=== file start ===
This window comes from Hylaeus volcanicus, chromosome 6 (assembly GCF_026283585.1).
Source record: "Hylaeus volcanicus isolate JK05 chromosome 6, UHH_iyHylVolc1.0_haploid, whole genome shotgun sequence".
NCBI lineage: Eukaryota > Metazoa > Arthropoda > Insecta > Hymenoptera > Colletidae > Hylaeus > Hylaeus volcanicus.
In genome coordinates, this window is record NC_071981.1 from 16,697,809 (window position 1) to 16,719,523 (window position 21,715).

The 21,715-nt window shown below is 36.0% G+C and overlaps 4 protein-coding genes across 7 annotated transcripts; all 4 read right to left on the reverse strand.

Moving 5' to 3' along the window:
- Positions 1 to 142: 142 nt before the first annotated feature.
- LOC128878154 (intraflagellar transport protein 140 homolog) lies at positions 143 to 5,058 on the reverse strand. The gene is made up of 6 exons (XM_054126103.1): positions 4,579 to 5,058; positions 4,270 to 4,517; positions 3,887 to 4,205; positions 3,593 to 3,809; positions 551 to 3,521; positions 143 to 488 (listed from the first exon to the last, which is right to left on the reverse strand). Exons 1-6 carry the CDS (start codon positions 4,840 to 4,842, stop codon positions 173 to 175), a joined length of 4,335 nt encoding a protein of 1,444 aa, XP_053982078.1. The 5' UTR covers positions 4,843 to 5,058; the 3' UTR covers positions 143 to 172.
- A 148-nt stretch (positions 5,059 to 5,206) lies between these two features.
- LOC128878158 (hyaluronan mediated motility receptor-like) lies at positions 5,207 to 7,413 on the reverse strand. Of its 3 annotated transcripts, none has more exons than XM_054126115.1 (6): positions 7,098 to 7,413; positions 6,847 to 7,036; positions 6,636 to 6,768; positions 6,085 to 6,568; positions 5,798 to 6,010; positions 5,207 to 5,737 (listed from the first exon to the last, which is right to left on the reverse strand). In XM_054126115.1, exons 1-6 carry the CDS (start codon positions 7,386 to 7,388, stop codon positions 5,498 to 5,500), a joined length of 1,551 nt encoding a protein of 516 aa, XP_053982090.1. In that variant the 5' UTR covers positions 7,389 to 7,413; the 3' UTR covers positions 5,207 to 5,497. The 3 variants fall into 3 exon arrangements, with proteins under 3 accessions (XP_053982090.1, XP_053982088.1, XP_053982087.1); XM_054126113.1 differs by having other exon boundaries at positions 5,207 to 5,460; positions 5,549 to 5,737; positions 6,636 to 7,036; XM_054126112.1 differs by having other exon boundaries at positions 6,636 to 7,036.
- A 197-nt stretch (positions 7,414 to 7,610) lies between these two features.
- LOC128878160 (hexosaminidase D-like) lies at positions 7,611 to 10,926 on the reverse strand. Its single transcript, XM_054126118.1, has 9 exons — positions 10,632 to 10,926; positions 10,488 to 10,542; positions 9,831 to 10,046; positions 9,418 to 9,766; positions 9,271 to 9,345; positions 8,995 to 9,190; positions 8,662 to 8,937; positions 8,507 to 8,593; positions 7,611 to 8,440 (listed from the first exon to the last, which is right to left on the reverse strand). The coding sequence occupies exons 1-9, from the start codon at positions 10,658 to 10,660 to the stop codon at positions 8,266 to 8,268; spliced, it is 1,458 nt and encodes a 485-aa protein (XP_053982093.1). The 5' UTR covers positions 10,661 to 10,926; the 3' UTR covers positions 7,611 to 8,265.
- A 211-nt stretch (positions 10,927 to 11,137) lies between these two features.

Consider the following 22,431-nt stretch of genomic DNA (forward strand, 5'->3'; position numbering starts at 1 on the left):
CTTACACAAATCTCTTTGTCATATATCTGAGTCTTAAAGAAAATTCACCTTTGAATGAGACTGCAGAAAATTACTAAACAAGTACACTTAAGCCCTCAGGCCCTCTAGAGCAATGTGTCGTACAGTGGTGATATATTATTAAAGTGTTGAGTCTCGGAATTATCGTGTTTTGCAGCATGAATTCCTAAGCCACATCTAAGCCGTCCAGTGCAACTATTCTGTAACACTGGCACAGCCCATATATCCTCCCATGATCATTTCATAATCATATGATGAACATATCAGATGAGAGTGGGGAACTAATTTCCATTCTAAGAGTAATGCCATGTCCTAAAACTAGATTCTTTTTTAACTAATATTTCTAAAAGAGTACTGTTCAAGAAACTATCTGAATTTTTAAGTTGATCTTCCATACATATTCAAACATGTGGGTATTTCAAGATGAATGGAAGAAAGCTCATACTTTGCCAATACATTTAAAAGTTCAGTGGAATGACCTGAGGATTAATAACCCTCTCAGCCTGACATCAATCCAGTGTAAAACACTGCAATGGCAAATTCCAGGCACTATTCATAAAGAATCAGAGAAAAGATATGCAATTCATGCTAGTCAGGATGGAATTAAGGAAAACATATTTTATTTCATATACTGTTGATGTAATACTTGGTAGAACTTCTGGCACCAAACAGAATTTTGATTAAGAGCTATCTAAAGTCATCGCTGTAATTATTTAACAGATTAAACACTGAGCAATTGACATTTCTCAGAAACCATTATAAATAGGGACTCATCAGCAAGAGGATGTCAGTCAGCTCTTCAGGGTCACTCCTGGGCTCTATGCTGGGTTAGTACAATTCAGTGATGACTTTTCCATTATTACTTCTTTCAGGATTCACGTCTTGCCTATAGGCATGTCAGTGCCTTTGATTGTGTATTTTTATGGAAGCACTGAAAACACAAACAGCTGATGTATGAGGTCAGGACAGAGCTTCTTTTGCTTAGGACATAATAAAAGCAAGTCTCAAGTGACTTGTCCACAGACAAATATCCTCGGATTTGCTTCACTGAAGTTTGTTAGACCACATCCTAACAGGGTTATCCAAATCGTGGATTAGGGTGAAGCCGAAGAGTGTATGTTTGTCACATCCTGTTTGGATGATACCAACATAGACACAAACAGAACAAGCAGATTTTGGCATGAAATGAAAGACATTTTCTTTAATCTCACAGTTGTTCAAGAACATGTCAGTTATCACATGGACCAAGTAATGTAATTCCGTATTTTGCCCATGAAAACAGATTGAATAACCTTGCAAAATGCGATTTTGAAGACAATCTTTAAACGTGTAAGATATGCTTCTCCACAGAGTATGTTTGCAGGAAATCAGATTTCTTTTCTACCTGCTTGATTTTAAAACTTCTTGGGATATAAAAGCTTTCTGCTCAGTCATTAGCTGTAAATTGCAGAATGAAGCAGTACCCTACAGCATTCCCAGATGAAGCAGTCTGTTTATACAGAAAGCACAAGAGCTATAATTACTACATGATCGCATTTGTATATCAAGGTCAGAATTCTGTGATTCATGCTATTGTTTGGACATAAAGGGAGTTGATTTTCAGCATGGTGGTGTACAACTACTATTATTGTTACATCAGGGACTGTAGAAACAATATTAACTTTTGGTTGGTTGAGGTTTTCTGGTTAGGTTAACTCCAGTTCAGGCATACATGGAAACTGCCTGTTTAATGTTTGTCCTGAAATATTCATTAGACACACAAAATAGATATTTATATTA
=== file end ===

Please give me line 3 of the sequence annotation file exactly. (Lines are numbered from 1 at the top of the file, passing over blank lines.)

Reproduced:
NCBI lineage: Eukaryota > Metazoa > Arthropoda > Insecta > Hymenoptera > Colletidae > Hylaeus > Hylaeus volcanicus.